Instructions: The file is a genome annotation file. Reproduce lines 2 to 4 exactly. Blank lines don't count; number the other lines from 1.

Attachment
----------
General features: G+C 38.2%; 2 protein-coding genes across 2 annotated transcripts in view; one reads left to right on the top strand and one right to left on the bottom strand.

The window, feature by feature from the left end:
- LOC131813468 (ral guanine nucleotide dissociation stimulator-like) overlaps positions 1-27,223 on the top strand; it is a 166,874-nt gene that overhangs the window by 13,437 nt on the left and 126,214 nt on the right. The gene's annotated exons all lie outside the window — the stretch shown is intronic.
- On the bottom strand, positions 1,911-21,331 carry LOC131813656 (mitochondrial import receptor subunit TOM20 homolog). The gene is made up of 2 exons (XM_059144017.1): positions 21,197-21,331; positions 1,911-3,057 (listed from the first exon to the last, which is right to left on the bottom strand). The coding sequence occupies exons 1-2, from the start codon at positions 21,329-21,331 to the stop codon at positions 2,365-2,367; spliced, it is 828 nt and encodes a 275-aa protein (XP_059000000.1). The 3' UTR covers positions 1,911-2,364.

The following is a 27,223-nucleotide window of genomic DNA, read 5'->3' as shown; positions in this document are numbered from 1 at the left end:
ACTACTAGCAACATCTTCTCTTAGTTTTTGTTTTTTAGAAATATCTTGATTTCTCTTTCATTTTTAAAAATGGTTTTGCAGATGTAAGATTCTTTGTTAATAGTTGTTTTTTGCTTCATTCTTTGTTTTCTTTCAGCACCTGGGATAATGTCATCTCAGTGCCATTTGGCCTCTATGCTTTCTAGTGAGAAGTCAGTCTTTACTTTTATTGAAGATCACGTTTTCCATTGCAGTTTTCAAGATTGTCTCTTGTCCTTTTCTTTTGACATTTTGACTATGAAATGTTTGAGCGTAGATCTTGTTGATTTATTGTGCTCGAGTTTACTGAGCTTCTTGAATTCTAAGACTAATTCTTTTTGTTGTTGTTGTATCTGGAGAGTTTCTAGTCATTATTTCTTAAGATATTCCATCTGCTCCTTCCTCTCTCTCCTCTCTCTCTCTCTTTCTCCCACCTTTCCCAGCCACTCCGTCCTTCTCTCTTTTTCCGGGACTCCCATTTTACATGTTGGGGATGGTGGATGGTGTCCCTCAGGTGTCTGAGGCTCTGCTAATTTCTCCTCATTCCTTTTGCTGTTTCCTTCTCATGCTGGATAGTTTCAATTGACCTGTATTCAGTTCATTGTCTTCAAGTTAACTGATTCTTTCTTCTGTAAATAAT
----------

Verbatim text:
The window, feature by feature from the left end:
- LOC131813468 (ral guanine nucleotide dissociation stimulator-like) overlaps positions 1-27,223 on the top strand; it is a 166,874-nt gene that overhangs the window by 13,437 nt on the left and 126,214 nt on the right. The gene's annotated exons all lie outside the window — the stretch shown is intronic.
- On the bottom strand, positions 1,911-21,331 carry LOC131813656 (mitochondrial import receptor subunit TOM20 homolog). The gene is made up of 2 exons (XM_059144017.1): positions 21,197-21,331; positions 1,911-3,057 (listed from the first exon to the last, which is right to left on the bottom strand). The coding sequence occupies exons 1-2, from the start codon at positions 21,329-21,331 to the stop codon at positions 2,365-2,367; spliced, it is 828 nt and encodes a 275-aa protein (XP_059000000.1). The 3' UTR covers positions 1,911-2,364.